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Webcast Scheduled to Discuss Maintenance of Certification

MONDAY, Dec. 15, 2014 (HealthDay News) -- New data relating to Maintenance of Certification (MOC) will be discussed in a free webcast to be held Dec. 17 by the Journal of the American Medical Association (JAMA).

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Tips Offered for Docs to Manage Their Online Reputation

FRIDAY, Dec. 12, 2014 (HealthDay News) -- Physicians can manage their online reputation, according to a report from the American Medical Association (AMA).

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Multidose Eye Drop Approach Approved by Joint Commission

FRIDAY, Dec. 12, 2014 (HealthDay News) -- A policy and procedural approach to the use of multidose eye drops has been approved by The Joint Commission and can reduce costs for patients and facilities, according to an article published in the December issue of JAMA Ophthalmology.

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Thyroidectomy, Statins May Cut Risk of Graves Ophthalmopathy

FRIDAY, Dec. 12, 2014 (HealthDay News) -- Both thyroidectomy and statin use are associated with lower risk of developing thyroid-associated ophthalmopathy (TAO) in individuals with Graves disease (GD), according to research published online Dec. 11 in JAMA Ophthalmology.

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More Students Enrolling in U.S. Medical Schools

WEDNESDAY, Dec. 10, 2014 (HealthDay News) -- More students are enrolling in medical schools, and enrollees are more diverse than before, according to a report from the Association of American Medical Colleges (AAMC) published by the American Medical Association (AMA).

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More Docs, Patients Not Speaking Same Language

WEDNESDAY, Dec. 10, 2014 (HealthDay News) -- People applying to become medical residents in the United States speak a wide range of non-English languages, but many aren't the languages spoken by patients with limited English skills, according to a research letter published in the Dec. 10 issue of the Journal of the American Medical Association, a theme issue on medical education.

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Higher Paid Docs Earn More Money From More Procedures

TUESDAY, Dec. 9, 2014 (HealthDay News) -- High-income doctors make more money by ordering more procedures for each patient rather than by seeing more patients, according to an analysis of 2012 Medicare data published in a research letter Dec. 8 in JAMA Internal Medicine.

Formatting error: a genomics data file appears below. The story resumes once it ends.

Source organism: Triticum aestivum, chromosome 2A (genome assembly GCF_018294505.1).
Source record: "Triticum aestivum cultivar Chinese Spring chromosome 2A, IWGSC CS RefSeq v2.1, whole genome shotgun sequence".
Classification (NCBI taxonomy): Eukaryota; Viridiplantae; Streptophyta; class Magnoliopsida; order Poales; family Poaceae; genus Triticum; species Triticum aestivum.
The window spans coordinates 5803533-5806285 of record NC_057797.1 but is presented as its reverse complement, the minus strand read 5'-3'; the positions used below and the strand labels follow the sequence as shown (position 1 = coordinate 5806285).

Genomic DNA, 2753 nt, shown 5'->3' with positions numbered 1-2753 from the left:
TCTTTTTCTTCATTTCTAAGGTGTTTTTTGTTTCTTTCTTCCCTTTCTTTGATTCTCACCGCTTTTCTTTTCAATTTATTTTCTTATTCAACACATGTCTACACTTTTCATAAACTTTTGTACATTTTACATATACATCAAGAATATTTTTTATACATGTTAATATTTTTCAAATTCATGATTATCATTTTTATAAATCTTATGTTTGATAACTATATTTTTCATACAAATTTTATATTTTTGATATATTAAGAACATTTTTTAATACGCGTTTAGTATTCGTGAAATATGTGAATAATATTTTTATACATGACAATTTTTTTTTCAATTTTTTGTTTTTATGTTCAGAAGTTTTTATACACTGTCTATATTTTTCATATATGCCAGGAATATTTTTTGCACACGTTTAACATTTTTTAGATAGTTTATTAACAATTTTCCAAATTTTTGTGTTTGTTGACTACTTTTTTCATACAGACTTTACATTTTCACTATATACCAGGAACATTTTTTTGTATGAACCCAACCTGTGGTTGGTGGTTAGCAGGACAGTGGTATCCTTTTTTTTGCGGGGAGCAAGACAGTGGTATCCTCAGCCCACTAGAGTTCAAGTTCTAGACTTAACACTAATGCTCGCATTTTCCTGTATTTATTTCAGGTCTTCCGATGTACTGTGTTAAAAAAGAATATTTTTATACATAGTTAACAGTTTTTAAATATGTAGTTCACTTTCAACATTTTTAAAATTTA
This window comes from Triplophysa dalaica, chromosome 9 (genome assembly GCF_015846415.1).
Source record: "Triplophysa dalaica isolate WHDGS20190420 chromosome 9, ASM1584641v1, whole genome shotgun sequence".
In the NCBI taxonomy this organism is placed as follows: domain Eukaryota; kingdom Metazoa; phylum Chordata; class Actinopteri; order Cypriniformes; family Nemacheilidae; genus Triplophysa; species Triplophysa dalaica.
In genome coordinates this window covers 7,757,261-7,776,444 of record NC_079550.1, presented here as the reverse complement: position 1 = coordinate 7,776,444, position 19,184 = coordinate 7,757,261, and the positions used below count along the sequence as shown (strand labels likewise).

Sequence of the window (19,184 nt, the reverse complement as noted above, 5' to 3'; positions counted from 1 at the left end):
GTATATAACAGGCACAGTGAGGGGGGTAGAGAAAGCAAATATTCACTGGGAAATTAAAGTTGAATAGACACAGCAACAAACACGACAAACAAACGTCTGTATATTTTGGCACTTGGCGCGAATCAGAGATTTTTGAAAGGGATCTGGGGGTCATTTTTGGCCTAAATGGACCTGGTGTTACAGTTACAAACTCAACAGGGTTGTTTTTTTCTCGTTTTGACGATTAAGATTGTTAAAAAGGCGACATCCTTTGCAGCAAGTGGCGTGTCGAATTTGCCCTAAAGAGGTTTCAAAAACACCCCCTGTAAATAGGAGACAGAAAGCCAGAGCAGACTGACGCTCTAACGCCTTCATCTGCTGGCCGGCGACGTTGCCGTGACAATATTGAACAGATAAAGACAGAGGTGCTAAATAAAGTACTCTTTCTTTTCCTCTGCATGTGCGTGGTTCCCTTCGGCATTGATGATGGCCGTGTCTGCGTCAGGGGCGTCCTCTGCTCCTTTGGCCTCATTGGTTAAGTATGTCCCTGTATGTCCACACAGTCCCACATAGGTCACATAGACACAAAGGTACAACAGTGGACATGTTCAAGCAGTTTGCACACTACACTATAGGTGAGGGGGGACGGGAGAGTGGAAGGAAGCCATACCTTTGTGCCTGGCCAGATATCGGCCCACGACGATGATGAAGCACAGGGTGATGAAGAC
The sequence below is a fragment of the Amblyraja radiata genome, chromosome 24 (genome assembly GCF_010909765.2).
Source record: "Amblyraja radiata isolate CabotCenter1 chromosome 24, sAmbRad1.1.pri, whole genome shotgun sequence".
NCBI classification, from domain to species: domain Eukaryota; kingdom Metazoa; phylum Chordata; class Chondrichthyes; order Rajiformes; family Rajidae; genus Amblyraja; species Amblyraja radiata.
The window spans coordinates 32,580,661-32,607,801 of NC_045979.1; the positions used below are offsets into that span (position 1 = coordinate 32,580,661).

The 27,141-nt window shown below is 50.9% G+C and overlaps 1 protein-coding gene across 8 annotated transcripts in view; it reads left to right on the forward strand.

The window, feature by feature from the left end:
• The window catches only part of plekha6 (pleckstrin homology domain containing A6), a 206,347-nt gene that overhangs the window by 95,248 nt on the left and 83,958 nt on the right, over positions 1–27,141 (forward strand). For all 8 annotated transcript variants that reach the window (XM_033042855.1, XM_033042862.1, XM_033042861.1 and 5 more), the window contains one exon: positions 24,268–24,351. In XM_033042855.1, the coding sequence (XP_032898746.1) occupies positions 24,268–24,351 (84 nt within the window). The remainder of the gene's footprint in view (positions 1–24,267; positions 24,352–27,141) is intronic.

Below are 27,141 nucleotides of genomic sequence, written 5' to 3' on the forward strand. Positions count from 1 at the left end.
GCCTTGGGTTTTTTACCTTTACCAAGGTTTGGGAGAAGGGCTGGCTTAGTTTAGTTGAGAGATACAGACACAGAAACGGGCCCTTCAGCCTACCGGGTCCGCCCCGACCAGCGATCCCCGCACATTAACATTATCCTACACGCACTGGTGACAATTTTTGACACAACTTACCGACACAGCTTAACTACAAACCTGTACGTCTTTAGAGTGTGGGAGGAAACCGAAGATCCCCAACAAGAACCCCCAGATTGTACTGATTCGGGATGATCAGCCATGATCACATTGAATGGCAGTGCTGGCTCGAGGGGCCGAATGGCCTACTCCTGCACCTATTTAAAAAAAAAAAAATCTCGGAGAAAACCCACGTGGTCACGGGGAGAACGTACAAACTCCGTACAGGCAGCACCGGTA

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Work-Hour Restrictions Have Not Improved Outcomes

TUESDAY, Dec. 9, 2014 (HealthDay News) -- Reducing medical residents' work hours hasn't improved mortality rates, hospital readmission rates, or outcomes of surgery, according to two new studies published in the Dec. 10 issue of the Journal of the American Medical Association, a theme issue on medical education.

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Docs Trained in High-Cost Areas Practice More Costly Medicine

TUESDAY, Dec. 9, 2014 (HealthDay News) -- Doctors who were trained in high-cost areas of the United States may be more likely to practice expensive medicine, a new study suggests; however, that effect gradually decreases over time. The study was published in the Dec. 10 issue of the Journal of the American Medical Association, a theme issue on medical education.

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Statin Use Linked With Higher Risk for Cataracts

FRIDAY, Dec. 5, 2014 (HealthDay News) -- Statin use may raise the risk of developing cataracts, researchers report. The study was published in the December issue of the Canadian Journal of Cardiology.

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Teleophthalmology Appears to Be Beneficial for AMD Screening

FRIDAY, Dec. 5, 2014 (HealthDay News) -- Teleophthalmology appears to be beneficial for screening and monitoring of neovascular age-related macular degeneration (AMD), according to a study published online Dec. 4 in JAMA Ophthalmology.

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Vitamins May Boost Eye Health Post-Bariatric Surgery

THURSDAY, Dec. 4, 2014 (HealthDay News) -- Bariatric surgery patients who don't take prescribed vitamin and mineral supplements could put themselves at risk for vision problems, according to research published online Nov. 26 in the Obesity Surgery.

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AMA: Social Determinants of Health to Be Taught in Med School

THURSDAY, Dec. 4, 2014 (HealthDay News) -- A new policy implemented by the American Medical Association (AMA) supports integrating more training on the social determinants of health into undergraduate medical education, according to a report published by the AMA.

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Too Much Patient Care Tied to Faculty Members' Intent to Leave

TUESDAY, Dec. 2, 2014 (HealthDay News) -- Spending "far too much/too much" time/effort on patient care is associated with increased intent to leave the institution, according to research published in Academic Medicine.

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Doctor Discusses Ways to Keep Morale in Medicine High

MONDAY, Dec. 1, 2014 (HealthDay News) -- Despite the many frustrations for doctors in medical practice, there are ways to keep morale high, according to an article published Nov. 20 in Medical Economics.

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Many Physicians Report Their Incomes Have Plateaued

MONDAY, Dec. 1, 2014 (HealthDay News) -- Many physicians report that their personal income has not changed since last year, according to the results of the Physicians Practice 2014 Physicians Compensation Survey.